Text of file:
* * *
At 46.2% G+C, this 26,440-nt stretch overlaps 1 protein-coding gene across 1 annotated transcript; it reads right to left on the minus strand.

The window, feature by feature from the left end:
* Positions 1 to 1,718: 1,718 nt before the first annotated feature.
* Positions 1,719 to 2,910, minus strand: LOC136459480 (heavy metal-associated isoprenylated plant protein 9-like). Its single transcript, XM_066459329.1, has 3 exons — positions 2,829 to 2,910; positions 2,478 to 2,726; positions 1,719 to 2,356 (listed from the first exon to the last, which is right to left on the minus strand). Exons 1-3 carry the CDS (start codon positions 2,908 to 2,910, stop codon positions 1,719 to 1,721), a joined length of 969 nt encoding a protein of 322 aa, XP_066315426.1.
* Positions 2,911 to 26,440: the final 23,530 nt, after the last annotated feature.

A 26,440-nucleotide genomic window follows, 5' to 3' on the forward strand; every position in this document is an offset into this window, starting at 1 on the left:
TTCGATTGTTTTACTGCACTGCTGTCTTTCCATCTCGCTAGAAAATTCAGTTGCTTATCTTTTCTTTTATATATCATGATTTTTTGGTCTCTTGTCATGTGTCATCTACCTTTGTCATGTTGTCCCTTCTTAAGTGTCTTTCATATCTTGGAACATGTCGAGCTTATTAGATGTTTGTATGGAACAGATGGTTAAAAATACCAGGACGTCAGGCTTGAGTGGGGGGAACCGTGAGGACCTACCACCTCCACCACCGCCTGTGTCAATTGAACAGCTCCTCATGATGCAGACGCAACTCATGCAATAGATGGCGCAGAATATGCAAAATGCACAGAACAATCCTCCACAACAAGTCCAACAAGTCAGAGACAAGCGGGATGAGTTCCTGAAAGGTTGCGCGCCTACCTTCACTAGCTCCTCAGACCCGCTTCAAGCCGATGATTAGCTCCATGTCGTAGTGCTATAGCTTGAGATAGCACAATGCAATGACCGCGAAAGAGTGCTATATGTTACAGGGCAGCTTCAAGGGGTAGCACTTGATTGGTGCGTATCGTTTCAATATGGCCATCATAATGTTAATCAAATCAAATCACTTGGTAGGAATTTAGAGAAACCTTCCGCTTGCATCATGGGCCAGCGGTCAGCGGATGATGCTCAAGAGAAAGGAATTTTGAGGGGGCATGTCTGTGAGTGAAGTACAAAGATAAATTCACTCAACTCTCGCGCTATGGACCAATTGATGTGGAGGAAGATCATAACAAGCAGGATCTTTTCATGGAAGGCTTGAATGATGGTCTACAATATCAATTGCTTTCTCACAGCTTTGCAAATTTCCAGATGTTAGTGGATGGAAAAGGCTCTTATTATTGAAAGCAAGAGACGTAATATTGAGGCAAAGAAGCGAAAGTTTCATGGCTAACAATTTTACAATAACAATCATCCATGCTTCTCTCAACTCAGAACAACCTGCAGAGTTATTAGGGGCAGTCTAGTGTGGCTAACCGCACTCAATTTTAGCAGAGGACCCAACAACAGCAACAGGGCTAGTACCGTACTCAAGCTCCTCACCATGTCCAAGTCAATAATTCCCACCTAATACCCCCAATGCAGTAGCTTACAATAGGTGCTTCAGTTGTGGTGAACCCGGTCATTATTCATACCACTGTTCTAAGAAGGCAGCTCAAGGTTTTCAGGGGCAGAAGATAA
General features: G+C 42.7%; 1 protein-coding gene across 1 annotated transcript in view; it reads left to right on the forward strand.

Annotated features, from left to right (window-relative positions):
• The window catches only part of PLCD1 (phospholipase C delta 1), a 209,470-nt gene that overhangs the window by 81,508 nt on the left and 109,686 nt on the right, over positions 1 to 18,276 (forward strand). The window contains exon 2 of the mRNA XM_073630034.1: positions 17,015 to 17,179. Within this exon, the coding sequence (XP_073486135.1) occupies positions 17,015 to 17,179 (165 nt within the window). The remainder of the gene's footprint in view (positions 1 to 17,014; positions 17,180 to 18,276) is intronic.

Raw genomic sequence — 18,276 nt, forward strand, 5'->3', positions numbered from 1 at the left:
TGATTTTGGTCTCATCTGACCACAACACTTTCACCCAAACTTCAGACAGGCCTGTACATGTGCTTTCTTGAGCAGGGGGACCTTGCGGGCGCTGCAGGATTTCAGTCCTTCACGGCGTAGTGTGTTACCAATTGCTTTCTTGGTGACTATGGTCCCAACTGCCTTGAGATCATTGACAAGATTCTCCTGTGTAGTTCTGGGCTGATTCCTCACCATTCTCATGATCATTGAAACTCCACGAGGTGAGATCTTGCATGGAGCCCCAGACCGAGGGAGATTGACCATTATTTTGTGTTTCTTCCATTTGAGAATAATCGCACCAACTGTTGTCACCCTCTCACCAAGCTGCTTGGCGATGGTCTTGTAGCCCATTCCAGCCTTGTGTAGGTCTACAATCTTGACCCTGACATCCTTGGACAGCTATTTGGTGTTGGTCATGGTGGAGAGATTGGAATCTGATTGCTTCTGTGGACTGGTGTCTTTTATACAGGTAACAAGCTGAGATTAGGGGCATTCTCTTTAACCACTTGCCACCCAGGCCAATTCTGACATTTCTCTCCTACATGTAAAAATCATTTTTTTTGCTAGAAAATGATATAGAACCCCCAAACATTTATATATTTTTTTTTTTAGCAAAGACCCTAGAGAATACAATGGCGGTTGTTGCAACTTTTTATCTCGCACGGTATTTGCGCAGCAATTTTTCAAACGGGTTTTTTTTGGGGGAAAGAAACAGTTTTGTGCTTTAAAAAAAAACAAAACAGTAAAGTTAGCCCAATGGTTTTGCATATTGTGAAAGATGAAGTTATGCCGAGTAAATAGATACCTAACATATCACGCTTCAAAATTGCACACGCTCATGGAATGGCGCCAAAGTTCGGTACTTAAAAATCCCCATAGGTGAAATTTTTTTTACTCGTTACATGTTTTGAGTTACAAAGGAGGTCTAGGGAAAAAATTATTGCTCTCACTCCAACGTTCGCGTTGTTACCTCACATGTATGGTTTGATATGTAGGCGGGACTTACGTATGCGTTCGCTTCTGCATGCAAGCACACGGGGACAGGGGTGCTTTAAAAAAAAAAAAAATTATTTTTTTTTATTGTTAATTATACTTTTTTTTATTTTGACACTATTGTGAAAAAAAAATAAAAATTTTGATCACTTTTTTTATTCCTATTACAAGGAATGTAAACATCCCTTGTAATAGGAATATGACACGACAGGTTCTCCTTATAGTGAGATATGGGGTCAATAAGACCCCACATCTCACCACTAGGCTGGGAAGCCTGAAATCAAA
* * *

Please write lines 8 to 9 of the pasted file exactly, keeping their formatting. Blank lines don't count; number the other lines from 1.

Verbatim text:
General features: G+C 42.7%; 1 protein-coding gene across 1 annotated transcript in view; it reads left to right on the forward strand.

Annotated features, from left to right (window-relative positions):